The Coronavirus pandemic is not the first time the world has had to deal with something of this caliber or scale. But it is true that coronavirus is the only thing that has halted the world in its tracks, leaving businesses, masses of people and governments without purpose; seemingly sitting idle to wait for it to pass over.
With this virus, just like any other contagious illness, precautions and multiple restrictions have been put in place. The last global pandemic to kill more people than the World War was the Spanish Flu back in 1918 that took lives of over 100 million people worldwide. In 1918, a researcher named Richard Hatchett coined the term ‘social distancing’.
The term, now a phrase that anyone in this century is very familiar with, shows how alike we are to our predecessors. In the 2000s, several papers reanalyzed Spanish flu data to show the efficacy of social distancing measures—and the US Centers for Disease Control and Prevention later incorporated them into their outbreak guidance.
The phrases ‘Flattening the curve’ is a textbook example created by medical practitioners, when a virus can not be contained anymore. Today, health carers struggle to handle the surge people who are effected by coronavirus and have advised the world to fatten the curve. With fewer people sick at once, services aren’t overwhelmed and deaths diminish.
This buys time for doctors to treat the flood of patients and researchers to develop vaccines and antiviral therapies. However, just like after the Spanish Flu pandemic, the world recovered, new businesses surfaced and people were put back to work. The difference between 1918 and current day is one powerful force called the internet.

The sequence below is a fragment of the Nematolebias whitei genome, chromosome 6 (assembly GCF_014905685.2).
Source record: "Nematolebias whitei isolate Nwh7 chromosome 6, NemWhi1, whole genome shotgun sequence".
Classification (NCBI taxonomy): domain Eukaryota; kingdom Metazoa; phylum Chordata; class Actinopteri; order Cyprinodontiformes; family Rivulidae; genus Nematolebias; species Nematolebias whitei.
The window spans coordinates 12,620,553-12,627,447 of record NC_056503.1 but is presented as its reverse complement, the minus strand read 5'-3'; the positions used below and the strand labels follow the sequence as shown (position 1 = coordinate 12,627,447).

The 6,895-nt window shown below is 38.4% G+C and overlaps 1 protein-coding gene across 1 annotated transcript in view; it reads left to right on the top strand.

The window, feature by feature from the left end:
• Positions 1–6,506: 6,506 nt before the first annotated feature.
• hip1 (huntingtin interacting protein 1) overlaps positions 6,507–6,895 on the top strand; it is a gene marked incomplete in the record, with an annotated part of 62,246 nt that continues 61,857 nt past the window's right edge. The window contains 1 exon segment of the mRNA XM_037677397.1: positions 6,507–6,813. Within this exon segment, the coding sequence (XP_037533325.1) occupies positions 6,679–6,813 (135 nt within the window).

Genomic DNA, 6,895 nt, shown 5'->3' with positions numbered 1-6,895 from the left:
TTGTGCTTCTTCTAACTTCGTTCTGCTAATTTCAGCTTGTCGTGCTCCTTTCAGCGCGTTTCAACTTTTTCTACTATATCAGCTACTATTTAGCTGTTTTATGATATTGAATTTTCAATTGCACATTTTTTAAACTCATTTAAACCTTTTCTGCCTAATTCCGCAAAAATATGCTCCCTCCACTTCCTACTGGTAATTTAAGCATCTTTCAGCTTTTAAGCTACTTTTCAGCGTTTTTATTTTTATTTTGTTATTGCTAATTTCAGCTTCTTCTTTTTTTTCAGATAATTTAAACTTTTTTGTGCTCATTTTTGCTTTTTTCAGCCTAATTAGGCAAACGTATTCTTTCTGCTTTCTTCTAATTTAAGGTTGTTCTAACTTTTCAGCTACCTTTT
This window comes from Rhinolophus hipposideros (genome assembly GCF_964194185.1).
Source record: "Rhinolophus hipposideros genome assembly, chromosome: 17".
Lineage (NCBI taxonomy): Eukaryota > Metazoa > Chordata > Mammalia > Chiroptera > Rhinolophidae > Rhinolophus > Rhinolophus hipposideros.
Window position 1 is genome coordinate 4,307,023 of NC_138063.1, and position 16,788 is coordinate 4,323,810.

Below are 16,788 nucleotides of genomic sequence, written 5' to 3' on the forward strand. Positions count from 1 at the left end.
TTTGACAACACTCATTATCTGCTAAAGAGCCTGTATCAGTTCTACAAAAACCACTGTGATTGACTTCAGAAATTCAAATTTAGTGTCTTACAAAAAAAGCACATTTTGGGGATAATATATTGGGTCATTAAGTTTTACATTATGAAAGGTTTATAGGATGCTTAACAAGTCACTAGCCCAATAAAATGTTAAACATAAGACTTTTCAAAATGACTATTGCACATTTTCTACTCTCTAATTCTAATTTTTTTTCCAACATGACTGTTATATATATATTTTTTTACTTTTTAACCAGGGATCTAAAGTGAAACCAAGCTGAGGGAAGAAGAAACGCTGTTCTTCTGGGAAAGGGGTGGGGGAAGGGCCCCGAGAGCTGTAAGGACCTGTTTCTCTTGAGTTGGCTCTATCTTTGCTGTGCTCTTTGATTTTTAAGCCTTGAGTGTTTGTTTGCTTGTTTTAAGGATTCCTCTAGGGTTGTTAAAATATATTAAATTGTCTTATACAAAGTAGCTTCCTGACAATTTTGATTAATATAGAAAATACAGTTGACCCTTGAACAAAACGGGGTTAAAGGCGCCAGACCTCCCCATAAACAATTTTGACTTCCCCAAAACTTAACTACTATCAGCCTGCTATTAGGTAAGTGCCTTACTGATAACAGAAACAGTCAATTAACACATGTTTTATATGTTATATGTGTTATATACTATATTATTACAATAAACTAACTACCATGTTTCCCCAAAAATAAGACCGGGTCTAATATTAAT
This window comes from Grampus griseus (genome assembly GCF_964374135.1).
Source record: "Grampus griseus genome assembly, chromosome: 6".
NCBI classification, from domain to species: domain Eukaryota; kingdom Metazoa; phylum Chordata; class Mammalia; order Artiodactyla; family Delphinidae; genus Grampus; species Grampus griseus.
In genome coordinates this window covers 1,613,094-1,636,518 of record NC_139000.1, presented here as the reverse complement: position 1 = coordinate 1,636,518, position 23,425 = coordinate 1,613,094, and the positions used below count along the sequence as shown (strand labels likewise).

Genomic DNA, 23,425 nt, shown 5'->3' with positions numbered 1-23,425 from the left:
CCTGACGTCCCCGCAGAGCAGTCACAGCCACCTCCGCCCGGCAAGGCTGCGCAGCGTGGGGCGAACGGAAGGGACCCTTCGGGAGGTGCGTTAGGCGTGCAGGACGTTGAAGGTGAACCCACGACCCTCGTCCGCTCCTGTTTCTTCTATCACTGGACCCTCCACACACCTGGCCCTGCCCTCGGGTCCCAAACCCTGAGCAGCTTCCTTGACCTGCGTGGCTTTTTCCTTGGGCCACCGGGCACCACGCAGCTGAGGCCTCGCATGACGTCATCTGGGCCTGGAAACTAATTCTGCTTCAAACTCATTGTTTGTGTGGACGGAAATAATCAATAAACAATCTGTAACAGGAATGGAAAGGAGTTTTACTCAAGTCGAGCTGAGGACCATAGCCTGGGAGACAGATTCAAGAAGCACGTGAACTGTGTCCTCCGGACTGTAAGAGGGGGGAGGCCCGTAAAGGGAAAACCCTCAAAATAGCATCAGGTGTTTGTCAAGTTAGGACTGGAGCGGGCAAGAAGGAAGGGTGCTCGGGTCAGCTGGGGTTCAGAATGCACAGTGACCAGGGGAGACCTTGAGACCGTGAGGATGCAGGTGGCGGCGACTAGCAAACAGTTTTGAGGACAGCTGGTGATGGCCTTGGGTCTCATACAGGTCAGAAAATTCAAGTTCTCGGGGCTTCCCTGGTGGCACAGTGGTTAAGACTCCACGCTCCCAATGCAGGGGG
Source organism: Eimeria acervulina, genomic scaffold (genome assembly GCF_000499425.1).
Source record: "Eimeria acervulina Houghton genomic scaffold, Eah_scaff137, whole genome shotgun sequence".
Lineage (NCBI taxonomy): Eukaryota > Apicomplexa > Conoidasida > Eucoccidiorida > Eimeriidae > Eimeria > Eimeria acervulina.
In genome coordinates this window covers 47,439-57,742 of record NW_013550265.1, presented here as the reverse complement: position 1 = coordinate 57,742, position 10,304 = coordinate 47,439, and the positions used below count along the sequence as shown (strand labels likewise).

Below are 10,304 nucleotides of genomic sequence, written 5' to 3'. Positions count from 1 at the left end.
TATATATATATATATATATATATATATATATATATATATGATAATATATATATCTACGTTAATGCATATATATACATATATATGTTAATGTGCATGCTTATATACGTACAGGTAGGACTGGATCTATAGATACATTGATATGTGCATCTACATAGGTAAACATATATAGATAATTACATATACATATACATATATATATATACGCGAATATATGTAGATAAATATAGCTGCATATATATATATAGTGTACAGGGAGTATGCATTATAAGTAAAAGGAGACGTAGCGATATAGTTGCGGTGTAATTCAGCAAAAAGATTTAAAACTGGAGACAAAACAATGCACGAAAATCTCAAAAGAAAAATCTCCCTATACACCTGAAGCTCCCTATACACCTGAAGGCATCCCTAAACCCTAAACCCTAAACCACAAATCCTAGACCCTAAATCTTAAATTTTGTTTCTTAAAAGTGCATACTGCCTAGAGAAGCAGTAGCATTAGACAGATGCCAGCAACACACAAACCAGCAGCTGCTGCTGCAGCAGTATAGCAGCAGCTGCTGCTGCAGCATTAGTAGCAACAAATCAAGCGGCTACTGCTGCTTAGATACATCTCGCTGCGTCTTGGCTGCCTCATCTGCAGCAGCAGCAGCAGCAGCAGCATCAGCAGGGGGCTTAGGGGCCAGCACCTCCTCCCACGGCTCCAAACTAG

Companies and businesses, especially in Pakistan have taken leaps in recent years with the surfacing of applications, 3-step to your door and home-delivery services. Food delivery giants such as foodpanda, online grocery services and purely online business platforms are an essential need at this time.
Applications like these not only make life for the consumer easier, but also allow for safety precautions to be implemented at a global level while also helping businesses (especially those in the food sector) stay afloat in this turbulent time.
Whether it be the Spanish Flu, the Bird Flu or the Coronavirus, history tells us to trust in our past and learn for our future. The outbreak of Coronavirus is not deadly, but rather needs to be taken with a grain of salt – yes, Pakistan is at a momentary pause, but that allows for medical practitioners to do their job the best way they can.
The businesses will restart as long as global health guidelines are followed. But a good start would be by permitting online delivery platforms especially for food and essentials to resume their operations during the lockdown, this would not only help flatten the curve but also ensure social distancing is being practiced in its truest form.